Tiger Woods hates the long putter:
“I’ve never been a fan of it. I believe it’s the art of controlling the body and club and swinging the pendulum motion. I believe that’s how it should be played. I’m a traditionalist when it comes to that.”
So guess what? At this week’s Memorial Woods will play the first two rounds with Bill Haas and Fred Couples, who both use the belly. Will the sight of them possibly draining putts while he is missing them frustrate Woods and have an impact on his performance? Who knows – but we do know that he is stuck with playing with them for the first two rounds.
Phil Mickelson, Bubba Watson, and Rickie Fowler are another threesome that must enjoy/endure each other’s company for the first 36. Perhaps a love fest will inspire their game’s to great heights – or maybe the massive galley they will surely attract will be such a distraction that they struggle to match par.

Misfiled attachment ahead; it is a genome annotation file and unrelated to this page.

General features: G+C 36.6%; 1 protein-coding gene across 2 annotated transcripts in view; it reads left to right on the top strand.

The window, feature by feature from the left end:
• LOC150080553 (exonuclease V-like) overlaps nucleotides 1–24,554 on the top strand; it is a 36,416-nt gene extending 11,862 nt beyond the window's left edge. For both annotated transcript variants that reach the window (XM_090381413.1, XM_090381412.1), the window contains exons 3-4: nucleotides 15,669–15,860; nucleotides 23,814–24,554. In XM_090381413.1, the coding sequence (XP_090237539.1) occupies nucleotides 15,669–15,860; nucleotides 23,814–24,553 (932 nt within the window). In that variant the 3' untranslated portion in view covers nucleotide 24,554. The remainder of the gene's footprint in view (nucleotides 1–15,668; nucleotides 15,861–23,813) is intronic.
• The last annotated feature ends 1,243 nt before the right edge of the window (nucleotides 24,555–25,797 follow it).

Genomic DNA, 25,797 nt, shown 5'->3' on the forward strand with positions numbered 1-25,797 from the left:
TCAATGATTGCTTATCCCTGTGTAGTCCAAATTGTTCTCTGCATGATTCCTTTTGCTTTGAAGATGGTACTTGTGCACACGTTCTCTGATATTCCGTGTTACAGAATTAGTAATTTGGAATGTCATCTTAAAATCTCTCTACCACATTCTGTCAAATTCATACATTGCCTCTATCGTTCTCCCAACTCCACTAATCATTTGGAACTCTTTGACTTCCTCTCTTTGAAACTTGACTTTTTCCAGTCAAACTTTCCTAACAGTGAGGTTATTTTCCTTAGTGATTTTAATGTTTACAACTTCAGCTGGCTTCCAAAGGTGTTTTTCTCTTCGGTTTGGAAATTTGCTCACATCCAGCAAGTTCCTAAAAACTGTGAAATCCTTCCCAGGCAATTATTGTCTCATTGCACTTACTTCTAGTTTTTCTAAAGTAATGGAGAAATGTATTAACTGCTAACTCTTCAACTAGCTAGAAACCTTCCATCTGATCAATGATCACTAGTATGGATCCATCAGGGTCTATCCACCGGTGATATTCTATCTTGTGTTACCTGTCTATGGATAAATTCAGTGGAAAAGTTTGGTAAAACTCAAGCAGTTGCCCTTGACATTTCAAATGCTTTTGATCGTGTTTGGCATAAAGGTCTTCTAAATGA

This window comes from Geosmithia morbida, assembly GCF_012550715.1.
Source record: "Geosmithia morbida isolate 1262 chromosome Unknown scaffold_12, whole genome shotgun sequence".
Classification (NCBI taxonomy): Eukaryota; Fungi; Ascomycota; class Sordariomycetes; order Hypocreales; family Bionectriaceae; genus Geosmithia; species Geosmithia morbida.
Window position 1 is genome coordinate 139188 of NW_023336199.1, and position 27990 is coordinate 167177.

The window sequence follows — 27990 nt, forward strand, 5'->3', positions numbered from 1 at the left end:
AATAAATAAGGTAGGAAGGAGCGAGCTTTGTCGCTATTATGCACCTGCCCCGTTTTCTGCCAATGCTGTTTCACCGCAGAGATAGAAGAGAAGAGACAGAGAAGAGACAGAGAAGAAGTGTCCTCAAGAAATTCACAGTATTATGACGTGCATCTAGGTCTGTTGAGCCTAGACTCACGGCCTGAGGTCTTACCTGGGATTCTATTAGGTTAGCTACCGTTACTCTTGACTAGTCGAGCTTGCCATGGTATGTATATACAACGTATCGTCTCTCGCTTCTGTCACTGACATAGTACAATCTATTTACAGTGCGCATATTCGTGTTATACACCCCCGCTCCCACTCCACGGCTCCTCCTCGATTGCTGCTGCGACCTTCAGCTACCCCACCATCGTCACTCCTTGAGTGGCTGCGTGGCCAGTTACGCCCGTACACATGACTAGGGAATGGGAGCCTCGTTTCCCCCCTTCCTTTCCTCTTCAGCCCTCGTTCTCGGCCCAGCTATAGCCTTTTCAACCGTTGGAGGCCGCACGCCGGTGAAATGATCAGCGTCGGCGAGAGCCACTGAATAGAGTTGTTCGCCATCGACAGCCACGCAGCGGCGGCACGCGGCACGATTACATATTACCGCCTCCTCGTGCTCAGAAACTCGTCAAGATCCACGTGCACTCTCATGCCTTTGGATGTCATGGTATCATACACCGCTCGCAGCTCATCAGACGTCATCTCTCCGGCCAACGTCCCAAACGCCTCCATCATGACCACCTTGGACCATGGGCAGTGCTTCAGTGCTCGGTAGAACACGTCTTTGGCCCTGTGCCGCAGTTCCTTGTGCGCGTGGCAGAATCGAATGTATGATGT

The point: pairings are almost never neutral. Over the first 36 holes a player is either helped or hurt by the group he’s in. To fix this competitive imbalance, I propose that the PGA Tour (and the majors) switch playing partners for the second round. Keep them in the same wave, of course, just move two of the players’ tee times (assuming a threesome) back or forward a group or two.
Changing partners is one of those changes that makes so much sense that it will never happen until a couple of professors from MIT do a detailed study on the impact playing with the same partners has on their results, and on the fairness of the competition.